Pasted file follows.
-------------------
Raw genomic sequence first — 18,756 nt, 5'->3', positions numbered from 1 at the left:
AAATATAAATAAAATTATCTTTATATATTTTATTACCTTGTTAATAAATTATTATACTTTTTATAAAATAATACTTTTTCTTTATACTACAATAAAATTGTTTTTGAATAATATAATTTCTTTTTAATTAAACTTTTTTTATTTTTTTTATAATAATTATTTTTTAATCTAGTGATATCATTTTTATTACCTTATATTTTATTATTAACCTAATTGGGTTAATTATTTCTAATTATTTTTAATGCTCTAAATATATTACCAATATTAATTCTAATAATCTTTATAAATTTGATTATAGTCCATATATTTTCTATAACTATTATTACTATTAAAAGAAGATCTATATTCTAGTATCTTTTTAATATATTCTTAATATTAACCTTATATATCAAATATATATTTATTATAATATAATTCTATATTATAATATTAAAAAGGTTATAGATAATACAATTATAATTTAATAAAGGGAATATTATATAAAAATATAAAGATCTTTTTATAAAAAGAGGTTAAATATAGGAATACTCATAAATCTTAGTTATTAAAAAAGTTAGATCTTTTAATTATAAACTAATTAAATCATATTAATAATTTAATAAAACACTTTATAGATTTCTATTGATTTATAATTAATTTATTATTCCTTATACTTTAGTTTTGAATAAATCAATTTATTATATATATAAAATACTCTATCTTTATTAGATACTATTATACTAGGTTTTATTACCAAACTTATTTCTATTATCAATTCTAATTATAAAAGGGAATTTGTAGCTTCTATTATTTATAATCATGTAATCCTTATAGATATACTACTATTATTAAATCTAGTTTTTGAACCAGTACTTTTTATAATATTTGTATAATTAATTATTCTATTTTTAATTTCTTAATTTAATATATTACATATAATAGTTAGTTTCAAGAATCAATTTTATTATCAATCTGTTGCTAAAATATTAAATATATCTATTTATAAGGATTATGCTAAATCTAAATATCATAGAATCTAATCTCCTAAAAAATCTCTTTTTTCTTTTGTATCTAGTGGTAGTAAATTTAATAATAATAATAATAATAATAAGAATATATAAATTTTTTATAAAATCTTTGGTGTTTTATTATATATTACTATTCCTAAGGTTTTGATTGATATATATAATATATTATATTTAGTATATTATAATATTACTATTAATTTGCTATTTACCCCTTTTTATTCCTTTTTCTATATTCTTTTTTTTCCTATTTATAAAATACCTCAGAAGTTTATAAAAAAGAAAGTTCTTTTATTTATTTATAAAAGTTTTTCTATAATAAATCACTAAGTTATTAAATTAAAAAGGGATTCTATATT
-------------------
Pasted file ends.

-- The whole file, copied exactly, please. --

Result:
Raw genomic sequence first — 18,756 nt, 5'->3', positions numbered from 1 at the left:
AAATATAAATAAAATTATCTTTATATATTTTATTACCTTGTTAATAAATTATTATACTTTTTATAAAATAATACTTTTTCTTTATACTACAATAAAATTGTTTTTGAATAATATAATTTCTTTTTAATTAAACTTTTTTTATTTTTTTTATAATAATTATTTTTTAATCTAGTGATATCATTTTTATTACCTTATATTTTATTATTAACCTAATTGGGTTAATTATTTCTAATTATTTTTAATGCTCTAAATATATTACCAATATTAATTCTAATAATCTTTATAAATTTGATTATAGTCCATATATTTTCTATAACTATTATTACTATTAAAAGAAGATCTATATTCTAGTATCTTTTTAATATATTCTTAATATTAACCTTATATATCAAATATATATTTATTATAATATAATTCTATATTATAATATTAAAAAGGTTATAGATAATACAATTATAATTTAATAAAGGGAATATTATATAAAAATATAAAGATCTTTTTATAAAAAGAGGTTAAATATAGGAATACTCATAAATCTTAGTTATTAAAAAAGTTAGATCTTTTAATTATAAACTAATTAAATCATATTAATAATTTAATAAAACACTTTATAGATTTCTATTGATTTATAATTAATTTATTATTCCTTATACTTTAGTTTTGAATAAATCAATTTATTATATATATAAAATACTCTATCTTTATTAGATACTATTATACTAGGTTTTATTACCAAACTTATTTCTATTATCAATTCTAATTATAAAAGGGAATTTGTAGCTTCTATTATTTATAATCATGTAATCCTTATAGATATACTACTATTATTAAATCTAGTTTTTGAACCAGTACTTTTTATAATATTTGTATAATTAATTATTCTATTTTTAATTTCTTAATTTAATATATTACATATAATAGTTAGTTTCAAGAATCAATTTTATTATCAATCTGTTGCTAAAATATTAAATATATCTATTTATAAGGATTATGCTAAATCTAAATATCATAGAATCTAATCTCCTAAAAAATCTCTTTTTTCTTTTGTATCTAGTGGTAGTAAATTTAATAATAATAATAATAATAATAAGAATATATAAATTTTTTATAAAATCTTTGGTGTTTTATTATATATTACTATTCCTAAGGTTTTGATTGATATATATAATATATTATATTTAGTATATTATAATATTACTATTAATTTGCTATTTACCCCTTTTTATTCCTTTTTCTATATTCTTTTTTTTCCTATTTATAAAATACCTCAGAAGTTTATAAAAAAGAAAGTTCTTTTATTTATTTATAAAAGTTTTTCTATAATAAATCACTAAGTTATTAAATTAAAAAGGGATTCTATATT